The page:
Asinate and Amalaini both noted that one of their standout learnings from last semester was studying different interpretations of the books of Daniel and Revelation. They really enjoyed diving deeper into these parts of the Scripture and shifting their perspectives. Asinate said: “I realised through taking this course last semester that [Revelation] has more to do with the past and what the people of those contexts went through, rather than the future. The book of Revelation is not as scary as we were raised to believe.”

Outside of their studies, Asinate is enjoying being part of the Student Body Association and Amalaini is leading Bible studies for a local youth group most Sundays.

Toobora is currently at home in Kiribati due to delays with processing her and her son’s visas to return to Fiji after the Christmas holidays. She is persevering with her thesis writing from abroad and is in touch with her supervisors, but is wishing to return to the PTC campus as soon as possible.




Mela has been enjoying putting her learning into practice through her placement church assignment last semester. Mela explains: “These placement churches were meant for us to practically apply what we learned in the classroom, such as ways to serve people, house-to-house visitations, and approaches to talking to a man or woman who is willing to repent.”

Mela found this experience incredibly valuable.

“I have gained skills in approaching different age groups both in theory and in practice,” she said. “I plan to practically use these approaches to meet the spiritual needs of people of all genders, statuses, and races, and to help women with their spiritual needs.”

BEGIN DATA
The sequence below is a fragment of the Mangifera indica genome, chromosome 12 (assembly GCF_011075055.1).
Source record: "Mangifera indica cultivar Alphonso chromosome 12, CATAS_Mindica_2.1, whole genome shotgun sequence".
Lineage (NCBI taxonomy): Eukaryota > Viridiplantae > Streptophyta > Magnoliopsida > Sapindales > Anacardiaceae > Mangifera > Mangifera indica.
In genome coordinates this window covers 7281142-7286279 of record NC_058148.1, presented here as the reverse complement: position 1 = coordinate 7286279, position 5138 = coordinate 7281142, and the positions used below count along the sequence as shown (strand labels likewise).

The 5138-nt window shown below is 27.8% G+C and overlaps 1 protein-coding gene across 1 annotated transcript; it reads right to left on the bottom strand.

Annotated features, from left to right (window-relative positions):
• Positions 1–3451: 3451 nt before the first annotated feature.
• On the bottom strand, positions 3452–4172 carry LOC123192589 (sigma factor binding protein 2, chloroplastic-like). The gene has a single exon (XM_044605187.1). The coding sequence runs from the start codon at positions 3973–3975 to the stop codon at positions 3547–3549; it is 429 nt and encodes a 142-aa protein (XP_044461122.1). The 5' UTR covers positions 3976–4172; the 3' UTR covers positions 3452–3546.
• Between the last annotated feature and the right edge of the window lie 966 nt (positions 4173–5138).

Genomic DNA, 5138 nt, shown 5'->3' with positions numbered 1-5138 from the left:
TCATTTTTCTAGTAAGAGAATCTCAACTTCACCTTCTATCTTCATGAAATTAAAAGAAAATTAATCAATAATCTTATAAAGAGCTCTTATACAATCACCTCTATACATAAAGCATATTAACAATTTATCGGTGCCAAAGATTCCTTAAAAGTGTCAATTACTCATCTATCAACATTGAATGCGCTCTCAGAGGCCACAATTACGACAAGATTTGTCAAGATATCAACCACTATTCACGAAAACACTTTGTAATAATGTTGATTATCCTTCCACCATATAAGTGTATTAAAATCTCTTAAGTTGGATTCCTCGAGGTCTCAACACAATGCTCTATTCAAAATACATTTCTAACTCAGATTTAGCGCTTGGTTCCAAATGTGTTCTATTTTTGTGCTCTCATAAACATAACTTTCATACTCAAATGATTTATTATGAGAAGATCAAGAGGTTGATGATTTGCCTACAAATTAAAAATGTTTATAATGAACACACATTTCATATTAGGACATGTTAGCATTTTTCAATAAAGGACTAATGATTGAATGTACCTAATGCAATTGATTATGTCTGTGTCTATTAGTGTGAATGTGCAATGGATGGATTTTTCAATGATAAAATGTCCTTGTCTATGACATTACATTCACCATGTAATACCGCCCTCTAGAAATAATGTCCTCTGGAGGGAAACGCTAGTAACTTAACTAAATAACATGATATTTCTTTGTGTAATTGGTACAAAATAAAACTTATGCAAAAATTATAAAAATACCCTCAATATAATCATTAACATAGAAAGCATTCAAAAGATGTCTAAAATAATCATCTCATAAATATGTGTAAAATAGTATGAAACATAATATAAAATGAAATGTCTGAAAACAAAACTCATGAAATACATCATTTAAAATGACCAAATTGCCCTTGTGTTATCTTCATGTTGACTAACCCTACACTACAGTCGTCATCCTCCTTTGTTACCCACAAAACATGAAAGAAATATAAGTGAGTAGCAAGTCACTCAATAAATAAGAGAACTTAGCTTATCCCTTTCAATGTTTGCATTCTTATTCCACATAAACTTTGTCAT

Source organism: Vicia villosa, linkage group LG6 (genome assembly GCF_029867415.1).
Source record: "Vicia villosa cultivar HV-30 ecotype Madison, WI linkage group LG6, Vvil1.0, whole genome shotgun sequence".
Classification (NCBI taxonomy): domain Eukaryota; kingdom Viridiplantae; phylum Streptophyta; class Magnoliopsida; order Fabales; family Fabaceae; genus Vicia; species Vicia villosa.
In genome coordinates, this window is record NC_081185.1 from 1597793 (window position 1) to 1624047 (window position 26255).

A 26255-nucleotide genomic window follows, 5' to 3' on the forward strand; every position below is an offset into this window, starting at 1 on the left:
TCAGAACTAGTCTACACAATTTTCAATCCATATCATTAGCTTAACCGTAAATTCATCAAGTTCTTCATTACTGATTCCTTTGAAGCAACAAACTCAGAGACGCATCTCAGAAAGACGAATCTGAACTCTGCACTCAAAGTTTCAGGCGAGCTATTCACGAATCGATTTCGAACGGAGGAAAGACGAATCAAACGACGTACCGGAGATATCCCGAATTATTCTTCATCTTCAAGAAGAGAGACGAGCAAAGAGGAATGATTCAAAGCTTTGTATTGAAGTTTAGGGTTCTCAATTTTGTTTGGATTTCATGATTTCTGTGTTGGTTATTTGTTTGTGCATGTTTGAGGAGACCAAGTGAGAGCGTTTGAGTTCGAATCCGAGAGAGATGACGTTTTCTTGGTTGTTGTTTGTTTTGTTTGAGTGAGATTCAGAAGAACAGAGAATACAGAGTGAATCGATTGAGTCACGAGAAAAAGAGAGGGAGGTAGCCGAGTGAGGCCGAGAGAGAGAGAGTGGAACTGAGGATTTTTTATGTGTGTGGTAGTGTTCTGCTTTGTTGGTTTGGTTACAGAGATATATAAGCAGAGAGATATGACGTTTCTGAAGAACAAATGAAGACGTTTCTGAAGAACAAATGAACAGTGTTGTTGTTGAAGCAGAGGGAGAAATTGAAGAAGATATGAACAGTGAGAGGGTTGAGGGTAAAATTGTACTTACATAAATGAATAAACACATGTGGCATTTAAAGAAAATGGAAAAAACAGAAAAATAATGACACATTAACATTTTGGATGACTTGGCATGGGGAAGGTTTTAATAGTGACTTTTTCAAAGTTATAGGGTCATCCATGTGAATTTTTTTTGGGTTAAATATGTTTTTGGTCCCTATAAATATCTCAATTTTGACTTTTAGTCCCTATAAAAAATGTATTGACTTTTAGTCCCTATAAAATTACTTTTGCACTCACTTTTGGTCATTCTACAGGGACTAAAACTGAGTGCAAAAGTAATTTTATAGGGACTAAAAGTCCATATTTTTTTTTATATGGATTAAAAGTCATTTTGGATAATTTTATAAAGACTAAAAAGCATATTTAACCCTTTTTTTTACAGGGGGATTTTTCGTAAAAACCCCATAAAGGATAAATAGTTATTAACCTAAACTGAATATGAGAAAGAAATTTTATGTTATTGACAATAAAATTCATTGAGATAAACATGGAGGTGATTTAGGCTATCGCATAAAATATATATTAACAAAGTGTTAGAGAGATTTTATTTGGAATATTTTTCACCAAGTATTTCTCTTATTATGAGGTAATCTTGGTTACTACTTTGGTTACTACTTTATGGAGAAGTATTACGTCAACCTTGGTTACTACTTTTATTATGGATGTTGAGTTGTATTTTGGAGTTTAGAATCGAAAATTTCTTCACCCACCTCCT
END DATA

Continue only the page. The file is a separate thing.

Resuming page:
Luisa also had some eye-opening experiences in her Institutional Chaplaincy course last semester. As part of the course, she visited different institutions including the CWM Hospital, Naboro Prison, two high schools, Lelean Memorial School, and John Wesley College.

She reflected on her experiences saying, “I can say here that every course I took in my second semester of 2023 was an eye-opener to me. It helps me to know every little thing about the unique spiritual needs of people in the setting where the chaplain serves.”


UnitingWorld visit to Suva

UnitingWorld held a Pacific Partner Learning Forum in mid-March in Suva, which saw around 35 people from across our Pacific partner churches meet in Fiji for five days of fellowship, sharing learnings, and shaping future priorities for their regional collaboration. The forum was held onsite at PTC, which allowed us to attend daily chapel and spend time with several staff members at PTC and, of course, the wonderful scholars!

Mia from UnitingWorld shared a meal with Amalaini, Asinate and Geraldine (pictured above) and had a tour of the PTC campus, which was wonderful. Unfortunately, Toobora was in Kiribati at the time.

Past Women in Ministry scholar, Pastor Leinamau from Vanuatu, attended part of the UnitingWorld forum. She is currently completing her PhD at PTC. It was great to reconnect with her and to have her valuable inputs into our conversations on Gender Equality and Child Protection within Pacific churches. UnitingWorld previously supported Pastor Leinamau to study a Master of Theology in 2018-19.

Mia with WiM scholars at PTC
Pastor Leinamau

International Program Manager – Climate and Disaster Resilience

Full-time, Sydney-based or remote

As our International Programs Manager and focal point for climate and disaster resilience, you will provide leadership within our program team around these thematic areas – supporting both colleagues and local partner organisations to strengthen capacity and deliver impactful programs.

You will also be the key relationship holder for UnitingWorld’s engagement in a number of strategic climate and/or disaster related consortia (including CAN DO and ACT Alliance) and manage the project and partnership cycle for related projects. As part of managing these partnerships, you will be responsible for the compliance and reporting requirements that come with grant funded projects. You will need to develop a strong understanding of partner’s context, strategic priorities and long-term objectives, and current capabilities, as well as the requirements and expectations of UW and our funders; to deliver the right outcomes.

See the post on Ethical Jobs for full details and to apply.